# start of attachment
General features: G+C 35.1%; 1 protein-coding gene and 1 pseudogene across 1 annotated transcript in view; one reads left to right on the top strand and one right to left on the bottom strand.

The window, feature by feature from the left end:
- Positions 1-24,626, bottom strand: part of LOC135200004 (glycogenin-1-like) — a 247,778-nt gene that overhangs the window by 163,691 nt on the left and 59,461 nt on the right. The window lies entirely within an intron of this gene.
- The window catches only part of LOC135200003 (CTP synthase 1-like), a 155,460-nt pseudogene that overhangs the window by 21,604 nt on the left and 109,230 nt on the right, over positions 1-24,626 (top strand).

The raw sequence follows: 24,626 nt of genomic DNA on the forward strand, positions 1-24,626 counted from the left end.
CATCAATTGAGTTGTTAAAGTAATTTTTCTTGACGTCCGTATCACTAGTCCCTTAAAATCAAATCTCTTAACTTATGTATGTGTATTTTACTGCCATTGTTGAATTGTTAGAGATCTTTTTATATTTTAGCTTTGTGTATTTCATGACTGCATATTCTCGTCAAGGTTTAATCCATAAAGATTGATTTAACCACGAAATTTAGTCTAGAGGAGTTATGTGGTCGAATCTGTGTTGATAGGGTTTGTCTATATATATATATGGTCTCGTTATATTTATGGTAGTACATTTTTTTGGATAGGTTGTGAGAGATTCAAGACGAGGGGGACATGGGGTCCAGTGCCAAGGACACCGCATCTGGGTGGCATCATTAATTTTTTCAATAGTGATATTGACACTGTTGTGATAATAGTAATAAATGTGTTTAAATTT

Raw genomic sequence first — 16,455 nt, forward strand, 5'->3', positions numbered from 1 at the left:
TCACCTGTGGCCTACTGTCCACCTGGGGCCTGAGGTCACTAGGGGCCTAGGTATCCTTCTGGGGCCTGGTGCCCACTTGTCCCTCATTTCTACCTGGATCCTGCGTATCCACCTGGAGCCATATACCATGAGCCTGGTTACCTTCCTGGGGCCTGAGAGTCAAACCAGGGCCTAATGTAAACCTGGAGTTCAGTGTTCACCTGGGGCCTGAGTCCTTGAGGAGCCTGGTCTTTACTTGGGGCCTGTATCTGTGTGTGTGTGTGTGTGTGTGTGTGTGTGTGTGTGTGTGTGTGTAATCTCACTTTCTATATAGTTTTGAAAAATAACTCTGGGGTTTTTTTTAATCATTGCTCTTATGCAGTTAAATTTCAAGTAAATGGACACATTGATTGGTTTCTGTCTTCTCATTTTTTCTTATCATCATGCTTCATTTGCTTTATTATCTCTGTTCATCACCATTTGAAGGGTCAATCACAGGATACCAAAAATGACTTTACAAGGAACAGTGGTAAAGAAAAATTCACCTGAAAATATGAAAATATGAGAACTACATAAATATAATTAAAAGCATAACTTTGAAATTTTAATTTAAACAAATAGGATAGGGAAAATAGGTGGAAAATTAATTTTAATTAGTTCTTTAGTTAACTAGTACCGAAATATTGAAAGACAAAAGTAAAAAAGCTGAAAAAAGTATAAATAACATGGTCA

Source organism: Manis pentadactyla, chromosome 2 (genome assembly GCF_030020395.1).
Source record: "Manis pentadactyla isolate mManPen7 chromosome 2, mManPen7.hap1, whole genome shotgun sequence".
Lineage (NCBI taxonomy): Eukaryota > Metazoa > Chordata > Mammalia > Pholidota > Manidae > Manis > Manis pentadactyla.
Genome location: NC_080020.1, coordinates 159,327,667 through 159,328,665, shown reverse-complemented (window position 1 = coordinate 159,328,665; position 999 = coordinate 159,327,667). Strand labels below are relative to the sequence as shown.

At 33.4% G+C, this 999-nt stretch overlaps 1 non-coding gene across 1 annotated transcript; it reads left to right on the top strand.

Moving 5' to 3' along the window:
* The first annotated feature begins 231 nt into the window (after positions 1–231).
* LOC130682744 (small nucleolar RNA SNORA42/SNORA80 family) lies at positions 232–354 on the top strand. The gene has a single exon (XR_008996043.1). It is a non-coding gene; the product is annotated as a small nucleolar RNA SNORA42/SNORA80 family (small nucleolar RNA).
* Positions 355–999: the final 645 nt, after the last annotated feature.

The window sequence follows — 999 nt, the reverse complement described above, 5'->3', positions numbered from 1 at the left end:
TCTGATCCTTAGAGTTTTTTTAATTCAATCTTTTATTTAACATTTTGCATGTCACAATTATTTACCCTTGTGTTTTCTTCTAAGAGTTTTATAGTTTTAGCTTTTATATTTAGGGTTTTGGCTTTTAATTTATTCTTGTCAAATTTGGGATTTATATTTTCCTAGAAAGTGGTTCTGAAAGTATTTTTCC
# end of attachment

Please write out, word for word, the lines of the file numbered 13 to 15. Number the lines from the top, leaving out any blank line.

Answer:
At 33.4% G+C, this 999-nt stretch overlaps 1 non-coding gene across 1 annotated transcript; it reads left to right on the top strand.

Moving 5' to 3' along the window:
* The first annotated feature begins 231 nt into the window (after positions 1–231).